Andrew Keen wrote an unintentionally funny essay about how the bad economy is going to make people stop contributing content online unless they get paid for it.
So how will today's brutal economic climate change the Web 2.0 "free" economy? It will result in the rise of online media businesses that reward their contributors with cash; it will mean the success of Knol over Wikipedia, Mahalo over Google, TheAtlantic.com over the HuffingtonPost.com, iTunes over MySpace, Hulu over YouTube Inc. , Playboy.com over Voyeurweb.com, TechCrunch over the blogosphere, CNN's professional journalism over CNN's iReporter citizen-journalism… The hungry and cold unemployed masses aren't going to continue giving away their intellectual labor on the Internet in the speculative hope that they might get some "back end" revenue. "Free" doesn't fill anyone's belly; it doesn't warm anyone up.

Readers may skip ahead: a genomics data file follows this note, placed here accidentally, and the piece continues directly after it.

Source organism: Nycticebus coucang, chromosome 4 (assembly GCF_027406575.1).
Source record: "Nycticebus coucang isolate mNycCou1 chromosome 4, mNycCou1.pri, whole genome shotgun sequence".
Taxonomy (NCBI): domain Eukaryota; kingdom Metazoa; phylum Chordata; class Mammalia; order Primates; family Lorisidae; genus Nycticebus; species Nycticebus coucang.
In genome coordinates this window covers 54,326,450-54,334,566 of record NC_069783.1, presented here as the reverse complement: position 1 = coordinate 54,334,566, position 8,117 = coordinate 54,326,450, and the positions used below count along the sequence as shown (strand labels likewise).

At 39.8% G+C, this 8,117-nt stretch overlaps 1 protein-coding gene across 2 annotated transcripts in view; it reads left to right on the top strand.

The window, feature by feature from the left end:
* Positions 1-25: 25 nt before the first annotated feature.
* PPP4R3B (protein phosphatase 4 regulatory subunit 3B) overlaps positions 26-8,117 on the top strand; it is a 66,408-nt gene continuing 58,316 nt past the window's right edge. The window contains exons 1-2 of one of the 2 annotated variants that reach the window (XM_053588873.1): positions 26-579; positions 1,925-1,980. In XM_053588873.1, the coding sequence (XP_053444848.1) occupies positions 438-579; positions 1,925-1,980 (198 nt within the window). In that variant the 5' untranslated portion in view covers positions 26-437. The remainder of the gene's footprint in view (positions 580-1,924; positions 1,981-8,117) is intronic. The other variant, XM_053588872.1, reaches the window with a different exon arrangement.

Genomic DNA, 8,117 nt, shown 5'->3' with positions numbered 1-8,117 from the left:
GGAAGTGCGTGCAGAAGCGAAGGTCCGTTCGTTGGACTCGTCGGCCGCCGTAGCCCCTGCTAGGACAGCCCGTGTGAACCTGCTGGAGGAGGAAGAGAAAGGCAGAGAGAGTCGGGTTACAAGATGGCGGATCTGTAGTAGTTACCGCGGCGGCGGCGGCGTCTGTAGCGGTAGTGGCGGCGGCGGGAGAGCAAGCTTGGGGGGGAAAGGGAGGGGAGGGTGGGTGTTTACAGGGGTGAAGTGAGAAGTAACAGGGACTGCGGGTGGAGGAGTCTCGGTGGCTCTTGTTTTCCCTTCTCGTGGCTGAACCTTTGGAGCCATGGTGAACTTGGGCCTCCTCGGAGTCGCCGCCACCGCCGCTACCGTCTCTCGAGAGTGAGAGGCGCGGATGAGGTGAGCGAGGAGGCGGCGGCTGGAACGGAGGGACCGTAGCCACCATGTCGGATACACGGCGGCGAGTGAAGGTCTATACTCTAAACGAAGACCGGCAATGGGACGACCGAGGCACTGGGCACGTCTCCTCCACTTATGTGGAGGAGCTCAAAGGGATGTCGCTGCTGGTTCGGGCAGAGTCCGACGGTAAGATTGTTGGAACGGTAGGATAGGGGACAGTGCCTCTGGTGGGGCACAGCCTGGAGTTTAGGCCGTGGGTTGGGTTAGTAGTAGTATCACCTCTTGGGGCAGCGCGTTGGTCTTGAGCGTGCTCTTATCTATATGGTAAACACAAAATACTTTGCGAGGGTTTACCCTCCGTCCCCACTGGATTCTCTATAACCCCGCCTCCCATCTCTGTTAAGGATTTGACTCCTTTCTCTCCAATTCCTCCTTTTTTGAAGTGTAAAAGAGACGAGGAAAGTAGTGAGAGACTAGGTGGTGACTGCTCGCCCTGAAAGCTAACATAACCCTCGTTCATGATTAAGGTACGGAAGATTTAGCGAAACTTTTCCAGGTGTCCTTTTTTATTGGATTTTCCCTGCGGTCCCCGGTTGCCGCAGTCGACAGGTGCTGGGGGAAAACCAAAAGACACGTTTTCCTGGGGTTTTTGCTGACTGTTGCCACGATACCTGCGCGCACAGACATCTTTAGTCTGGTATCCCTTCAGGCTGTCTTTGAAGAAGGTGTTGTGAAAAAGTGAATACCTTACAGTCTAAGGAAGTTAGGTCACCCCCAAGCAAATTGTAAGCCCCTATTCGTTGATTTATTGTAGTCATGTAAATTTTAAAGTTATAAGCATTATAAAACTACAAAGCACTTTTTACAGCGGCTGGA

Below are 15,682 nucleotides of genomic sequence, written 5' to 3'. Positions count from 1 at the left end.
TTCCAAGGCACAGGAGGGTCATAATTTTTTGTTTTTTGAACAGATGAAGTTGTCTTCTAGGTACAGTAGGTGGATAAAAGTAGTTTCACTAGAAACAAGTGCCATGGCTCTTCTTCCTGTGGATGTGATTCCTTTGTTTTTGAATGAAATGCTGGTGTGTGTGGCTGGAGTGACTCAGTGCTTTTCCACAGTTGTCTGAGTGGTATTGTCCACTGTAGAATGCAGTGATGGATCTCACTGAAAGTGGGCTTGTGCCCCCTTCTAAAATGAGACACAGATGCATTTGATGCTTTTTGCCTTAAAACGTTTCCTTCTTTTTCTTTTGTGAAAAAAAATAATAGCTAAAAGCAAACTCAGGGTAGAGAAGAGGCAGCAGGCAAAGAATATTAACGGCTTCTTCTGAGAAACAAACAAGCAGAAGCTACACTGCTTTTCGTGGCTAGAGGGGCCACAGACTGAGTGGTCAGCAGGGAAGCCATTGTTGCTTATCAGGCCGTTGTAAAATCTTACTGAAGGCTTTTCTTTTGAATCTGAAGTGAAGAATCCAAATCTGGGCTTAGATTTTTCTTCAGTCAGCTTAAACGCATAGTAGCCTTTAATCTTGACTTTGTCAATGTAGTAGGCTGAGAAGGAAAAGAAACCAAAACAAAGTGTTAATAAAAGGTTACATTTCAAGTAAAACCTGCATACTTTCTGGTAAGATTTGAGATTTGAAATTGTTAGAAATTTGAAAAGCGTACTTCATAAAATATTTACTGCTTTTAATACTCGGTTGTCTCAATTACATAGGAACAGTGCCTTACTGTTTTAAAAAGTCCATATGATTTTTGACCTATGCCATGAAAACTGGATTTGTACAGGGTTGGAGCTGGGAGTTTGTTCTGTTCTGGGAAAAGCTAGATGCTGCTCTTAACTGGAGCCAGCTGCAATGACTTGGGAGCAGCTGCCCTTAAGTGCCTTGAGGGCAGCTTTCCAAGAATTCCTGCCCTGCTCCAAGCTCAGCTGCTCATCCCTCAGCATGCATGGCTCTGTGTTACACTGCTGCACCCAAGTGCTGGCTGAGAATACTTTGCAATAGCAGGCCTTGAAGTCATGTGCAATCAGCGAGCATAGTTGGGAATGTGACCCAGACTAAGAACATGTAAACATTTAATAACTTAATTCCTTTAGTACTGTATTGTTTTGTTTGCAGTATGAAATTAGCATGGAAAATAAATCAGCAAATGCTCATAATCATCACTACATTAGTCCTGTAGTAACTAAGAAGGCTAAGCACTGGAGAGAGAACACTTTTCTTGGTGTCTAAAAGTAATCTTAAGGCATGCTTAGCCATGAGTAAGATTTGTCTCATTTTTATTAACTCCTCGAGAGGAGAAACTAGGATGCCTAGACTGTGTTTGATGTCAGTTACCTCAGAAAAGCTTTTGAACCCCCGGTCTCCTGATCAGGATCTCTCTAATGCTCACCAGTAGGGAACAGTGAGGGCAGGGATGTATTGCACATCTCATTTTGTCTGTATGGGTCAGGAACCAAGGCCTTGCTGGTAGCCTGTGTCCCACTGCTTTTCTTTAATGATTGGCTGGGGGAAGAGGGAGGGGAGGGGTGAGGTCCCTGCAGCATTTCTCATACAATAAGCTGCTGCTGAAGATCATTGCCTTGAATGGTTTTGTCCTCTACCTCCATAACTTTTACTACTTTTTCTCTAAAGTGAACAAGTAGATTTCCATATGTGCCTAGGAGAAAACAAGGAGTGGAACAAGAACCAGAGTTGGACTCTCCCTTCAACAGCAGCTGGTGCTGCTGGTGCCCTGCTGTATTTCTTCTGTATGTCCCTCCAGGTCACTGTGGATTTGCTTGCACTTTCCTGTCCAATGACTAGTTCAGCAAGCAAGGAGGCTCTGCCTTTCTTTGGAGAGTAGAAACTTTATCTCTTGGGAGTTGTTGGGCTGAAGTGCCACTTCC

(As Jesse Walker at Reason says, "Because that's why most people contribute to YouTube and Wikipedia. It's the reason why people post comments here at Hit & Run. 'Back end' revenue! It's the American dream!")
Keen doesn't realize the power of egoboo. Richard Eney wrote in his 1959 Fancyclopedia II that science fiction fandom "may be defined as an infinitely complex system for the production of pure egoboo." The same can be said for the Web, too.